Staying in touch with your inner Artist

Written by Dani De Angelis

Last year, I realized that the issue that a lot of VISA students – nay, AMPD students – struggle with is that we don’t give ourselves enough time to connect with our own art styles. We’re often feeling stressed and overloaded and trying to manage our lives within the “College Triangle Diagram.”


For many AMPD students, I would argue that this should be a square, since we often neglect giving ourselves free time to create what we want to explore creatively. We stifle the brilliant ideas and moments of inspiration that pop up so that we can focus on whatever grade-related task is at hand. That got me thinking, and it led me to I develop an important reminder that I personally try my best to live by:

Do what made you want to come here.

Experimenting with your creativity outside of class time can be difficult as far as time allocation goes, but even if you find two minutes to doodle, you’re engaging your otherwise neglected inner artistic passions. If you can manage to reserve an hour to cultivating your creativity in whatever manner and medium you choose, you’re even better off. This is super critical, and I feel as if I can’t adequately stress how critical it is. At the end of the degree, you’ll have developed the skills, techniques, and familiarity with the arts to keep you going, but there is no professor or assignment telling us what we should be doing with our art and ideas, is there? There are no grades, there is no GPA to maintain. It’s all up to you. So where do you go with that muse that you’ve suppressed? How can you make sure it’s expressed – loud and proud?

Use your assignments as stepping stones in your own art. Maybe a particular technique doesn’t have much use for you, but every class you take changes the way you think about art – your art – and how you wish to express yourself and your unique style. Even if it’s not your area of interest, you’re still being tested and pushed from your comfort zone, which I find inspires crucial creativity.

As art critic John Ruskin put it, “When Love and Skill work together, expect a Masterpiece.” At the end of the day, it’s your passion for art that keeps you here. What will you do to nurture it?

Finding the Positive

Written by Chevon Gilzene

I have come to a point in my life where I am learning not to allow anything that life throws at me to disturb my peace. Take today, for example. I got to class early only to realize that my class had been moved to the other side of campus for the day, had my hair messed up by the wind, ended up being late for class, forgot my phone in the washroom after class and didn’t notice until after arriving at work (late), plus it was raining. But throughout all of this, I was determined to keep a positive outlook. This may seem bizarre to most people — I mean, my day started off horribly — but the way I see it, getting upset wouldn’t make my day any better. I wouldn’t get my phone back by getting mad at the world, and being devastated about my hair certainly wouldn’t fix it. The only thing that could turn my day around is insisting that I remain happy.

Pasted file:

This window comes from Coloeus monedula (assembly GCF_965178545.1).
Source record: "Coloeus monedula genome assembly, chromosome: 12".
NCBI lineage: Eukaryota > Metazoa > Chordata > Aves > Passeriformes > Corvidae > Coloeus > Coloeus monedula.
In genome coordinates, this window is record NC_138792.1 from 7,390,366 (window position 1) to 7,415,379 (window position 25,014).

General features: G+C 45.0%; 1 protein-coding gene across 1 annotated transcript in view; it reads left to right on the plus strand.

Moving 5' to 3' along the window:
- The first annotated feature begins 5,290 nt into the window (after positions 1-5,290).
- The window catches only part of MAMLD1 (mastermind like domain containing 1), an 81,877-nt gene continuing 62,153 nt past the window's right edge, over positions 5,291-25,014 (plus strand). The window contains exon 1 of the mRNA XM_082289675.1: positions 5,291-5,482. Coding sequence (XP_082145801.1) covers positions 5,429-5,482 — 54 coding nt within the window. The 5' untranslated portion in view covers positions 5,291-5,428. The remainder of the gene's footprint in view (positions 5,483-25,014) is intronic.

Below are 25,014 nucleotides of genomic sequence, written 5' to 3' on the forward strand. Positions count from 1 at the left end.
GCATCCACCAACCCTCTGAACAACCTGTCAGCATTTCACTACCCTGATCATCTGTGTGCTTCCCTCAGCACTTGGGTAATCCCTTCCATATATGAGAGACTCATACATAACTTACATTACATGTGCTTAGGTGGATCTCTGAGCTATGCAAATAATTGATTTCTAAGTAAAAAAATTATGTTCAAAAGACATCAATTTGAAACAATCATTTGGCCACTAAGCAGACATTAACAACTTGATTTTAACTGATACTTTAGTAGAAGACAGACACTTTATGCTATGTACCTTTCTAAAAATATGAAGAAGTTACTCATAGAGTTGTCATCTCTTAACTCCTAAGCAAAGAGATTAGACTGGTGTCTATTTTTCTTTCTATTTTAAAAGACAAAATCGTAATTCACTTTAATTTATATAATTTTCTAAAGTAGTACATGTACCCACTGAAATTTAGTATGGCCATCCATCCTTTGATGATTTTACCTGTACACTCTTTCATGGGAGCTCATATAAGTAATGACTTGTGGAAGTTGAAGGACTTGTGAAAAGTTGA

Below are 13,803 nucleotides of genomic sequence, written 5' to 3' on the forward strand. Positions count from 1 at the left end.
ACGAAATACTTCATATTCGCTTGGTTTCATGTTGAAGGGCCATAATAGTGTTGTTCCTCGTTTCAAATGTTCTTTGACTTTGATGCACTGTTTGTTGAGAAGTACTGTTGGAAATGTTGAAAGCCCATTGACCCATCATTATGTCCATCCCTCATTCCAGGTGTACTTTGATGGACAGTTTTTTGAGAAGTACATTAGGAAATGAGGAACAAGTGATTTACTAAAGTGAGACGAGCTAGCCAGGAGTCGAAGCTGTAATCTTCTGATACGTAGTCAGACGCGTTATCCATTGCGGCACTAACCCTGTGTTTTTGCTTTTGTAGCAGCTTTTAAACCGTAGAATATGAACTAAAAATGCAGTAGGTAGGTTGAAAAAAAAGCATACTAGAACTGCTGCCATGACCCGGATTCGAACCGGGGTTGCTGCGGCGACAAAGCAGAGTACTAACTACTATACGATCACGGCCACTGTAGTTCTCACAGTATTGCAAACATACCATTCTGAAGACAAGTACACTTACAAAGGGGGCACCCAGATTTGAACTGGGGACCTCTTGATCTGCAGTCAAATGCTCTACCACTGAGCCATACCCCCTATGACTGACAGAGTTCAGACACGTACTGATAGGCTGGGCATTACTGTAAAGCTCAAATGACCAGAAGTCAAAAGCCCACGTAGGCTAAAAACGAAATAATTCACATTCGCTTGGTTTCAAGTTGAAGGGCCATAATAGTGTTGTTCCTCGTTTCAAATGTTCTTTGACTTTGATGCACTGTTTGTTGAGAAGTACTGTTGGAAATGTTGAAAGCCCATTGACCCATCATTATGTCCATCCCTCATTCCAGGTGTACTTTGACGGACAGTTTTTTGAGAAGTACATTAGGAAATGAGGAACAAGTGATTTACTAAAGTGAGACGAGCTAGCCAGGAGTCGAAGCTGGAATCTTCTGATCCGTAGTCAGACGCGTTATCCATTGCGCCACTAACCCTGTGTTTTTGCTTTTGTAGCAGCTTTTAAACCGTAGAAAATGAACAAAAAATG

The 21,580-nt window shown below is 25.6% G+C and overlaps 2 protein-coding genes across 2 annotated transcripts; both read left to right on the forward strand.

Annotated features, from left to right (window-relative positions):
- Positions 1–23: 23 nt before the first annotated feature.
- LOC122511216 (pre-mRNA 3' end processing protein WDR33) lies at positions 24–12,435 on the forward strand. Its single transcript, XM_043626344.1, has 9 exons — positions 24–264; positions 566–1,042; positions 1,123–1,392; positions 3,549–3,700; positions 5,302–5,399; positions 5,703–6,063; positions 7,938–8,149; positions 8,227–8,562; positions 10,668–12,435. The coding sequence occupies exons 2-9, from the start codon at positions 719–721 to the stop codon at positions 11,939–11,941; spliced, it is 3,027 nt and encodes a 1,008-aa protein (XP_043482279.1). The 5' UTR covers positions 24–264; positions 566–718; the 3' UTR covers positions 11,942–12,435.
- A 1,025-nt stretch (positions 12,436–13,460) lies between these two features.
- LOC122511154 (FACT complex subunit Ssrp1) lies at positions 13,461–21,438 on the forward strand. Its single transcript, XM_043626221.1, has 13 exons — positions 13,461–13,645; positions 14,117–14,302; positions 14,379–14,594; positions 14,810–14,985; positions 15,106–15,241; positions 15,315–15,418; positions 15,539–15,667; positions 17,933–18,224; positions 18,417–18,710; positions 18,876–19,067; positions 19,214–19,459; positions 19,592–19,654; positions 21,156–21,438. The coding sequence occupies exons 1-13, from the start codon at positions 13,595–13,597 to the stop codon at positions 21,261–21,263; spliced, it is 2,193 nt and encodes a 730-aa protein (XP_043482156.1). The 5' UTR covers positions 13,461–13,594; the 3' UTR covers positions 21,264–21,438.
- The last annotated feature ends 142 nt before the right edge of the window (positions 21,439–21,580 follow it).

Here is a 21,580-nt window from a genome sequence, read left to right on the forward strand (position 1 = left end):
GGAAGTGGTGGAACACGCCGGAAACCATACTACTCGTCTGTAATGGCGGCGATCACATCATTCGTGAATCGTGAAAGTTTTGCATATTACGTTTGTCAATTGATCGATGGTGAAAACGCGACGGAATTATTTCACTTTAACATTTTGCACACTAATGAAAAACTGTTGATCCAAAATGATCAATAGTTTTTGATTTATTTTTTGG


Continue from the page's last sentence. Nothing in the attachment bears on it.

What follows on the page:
This has not always been my outlook on life. Actually, it was quite contrary. My favourite past time was ranting, as most of my friends can confirm, and although I wasn’t a negative person per say, I did allow my emotions to dictate how the rest of my day went. I always secretly envied those who could put a positive spin on anything, but didn’t think I could be one of those people. I’d often tell myself, “That’s just not my personality,” or, “I’m not negative, I’m realistic,” and I was content with that until I eventually got tired of complaining. I just wanted to be happy, and while doing research for my History of Gospel Music class, I came across Kirk Franklin’s at the time new single “Wanna Be Happy.” I listened to it out of curiosity and was really encouraged by the lyrics to take my life into my own hands. I came to the realization that I don’t have to allow outside circumstances to have control over my happiness.

Being positive can be difficult, especially when everything around me seems to say otherwise, but it gets easier everyday as I fill my mind with positive thoughts to replace the negative ones that I used to live by.

A Short Excerpt: The Life of a Playwriting Student

Written by Alex Colle

I was a pretty streaky writer for a long time. My problem was not writer’s block. My problem was having an inspiration to write.

Stageplay dialogue for 20% of my mark? That’s an inspiration.

I have a really good idea in my head? That’s not an inspiration.

Friend asks for a favour? Inspiration.

I’m bored and have nothing else to do? Nope.

This blog post? Yes.

The point is, although I love to write creatively, I was never confident enough to pick up a pencil – or open a laptop – and create an interesting piece of literature. I was under the impression that what I would write would be mediocre, and that there was no point in making something that was not going to find any success.

Boy, was I ever wrong. Playwriting at York taught me that. Read More